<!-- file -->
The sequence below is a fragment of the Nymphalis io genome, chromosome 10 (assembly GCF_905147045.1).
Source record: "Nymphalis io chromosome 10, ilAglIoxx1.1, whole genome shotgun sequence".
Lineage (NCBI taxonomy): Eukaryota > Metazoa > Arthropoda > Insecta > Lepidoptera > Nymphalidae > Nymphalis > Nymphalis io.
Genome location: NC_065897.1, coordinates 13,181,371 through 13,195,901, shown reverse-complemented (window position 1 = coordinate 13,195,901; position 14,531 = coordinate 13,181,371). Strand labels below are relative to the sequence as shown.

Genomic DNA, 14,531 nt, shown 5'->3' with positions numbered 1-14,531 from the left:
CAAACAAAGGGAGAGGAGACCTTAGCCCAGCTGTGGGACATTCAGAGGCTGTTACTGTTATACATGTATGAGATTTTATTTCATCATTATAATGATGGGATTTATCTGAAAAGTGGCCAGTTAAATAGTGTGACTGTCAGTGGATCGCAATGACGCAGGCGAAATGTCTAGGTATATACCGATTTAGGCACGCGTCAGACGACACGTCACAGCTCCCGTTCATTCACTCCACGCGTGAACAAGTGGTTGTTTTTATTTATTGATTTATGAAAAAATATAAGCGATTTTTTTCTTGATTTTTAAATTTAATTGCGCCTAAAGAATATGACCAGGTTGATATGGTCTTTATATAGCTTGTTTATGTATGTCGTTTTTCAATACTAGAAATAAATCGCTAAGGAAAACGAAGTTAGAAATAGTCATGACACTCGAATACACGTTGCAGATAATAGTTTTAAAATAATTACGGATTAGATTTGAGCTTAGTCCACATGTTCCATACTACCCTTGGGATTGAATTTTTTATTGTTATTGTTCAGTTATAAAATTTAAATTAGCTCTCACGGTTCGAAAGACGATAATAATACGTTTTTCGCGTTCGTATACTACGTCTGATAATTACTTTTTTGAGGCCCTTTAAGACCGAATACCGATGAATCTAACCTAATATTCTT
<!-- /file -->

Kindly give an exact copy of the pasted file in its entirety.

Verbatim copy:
The sequence below is a fragment of the Nymphalis io genome, chromosome 10 (assembly GCF_905147045.1).
Source record: "Nymphalis io chromosome 10, ilAglIoxx1.1, whole genome shotgun sequence".
Lineage (NCBI taxonomy): Eukaryota > Metazoa > Arthropoda > Insecta > Lepidoptera > Nymphalidae > Nymphalis > Nymphalis io.
Genome location: NC_065897.1, coordinates 13,181,371 through 13,195,901, shown reverse-complemented (window position 1 = coordinate 13,195,901; position 14,531 = coordinate 13,181,371). Strand labels below are relative to the sequence as shown.

Genomic DNA, 14,531 nt, shown 5'->3' with positions numbered 1-14,531 from the left:
CAAACAAAGGGAGAGGAGACCTTAGCCCAGCTGTGGGACATTCAGAGGCTGTTACTGTTATACATGTATGAGATTTTATTTCATCATTATAATGATGGGATTTATCTGAAAAGTGGCCAGTTAAATAGTGTGACTGTCAGTGGATCGCAATGACGCAGGCGAAATGTCTAGGTATATACCGATTTAGGCACGCGTCAGACGACACGTCACAGCTCCCGTTCATTCACTCCACGCGTGAACAAGTGGTTGTTTTTATTTATTGATTTATGAAAAAATATAAGCGATTTTTTTCTTGATTTTTAAATTTAATTGCGCCTAAAGAATATGACCAGGTTGATATGGTCTTTATATAGCTTGTTTATGTATGTCGTTTTTCAATACTAGAAATAAATCGCTAAGGAAAACGAAGTTAGAAATAGTCATGACACTCGAATACACGTTGCAGATAATAGTTTTAAAATAATTACGGATTAGATTTGAGCTTAGTCCACATGTTCCATACTACCCTTGGGATTGAATTTTTTATTGTTATTGTTCAGTTATAAAATTTAAATTAGCTCTCACGGTTCGAAAGACGATAATAATACGTTTTTCGCGTTCGTATACTACGTCTGATAATTACTTTTTTGAGGCCCTTTAAGACCGAATACCGATGAATCTAACCTAATATTCTT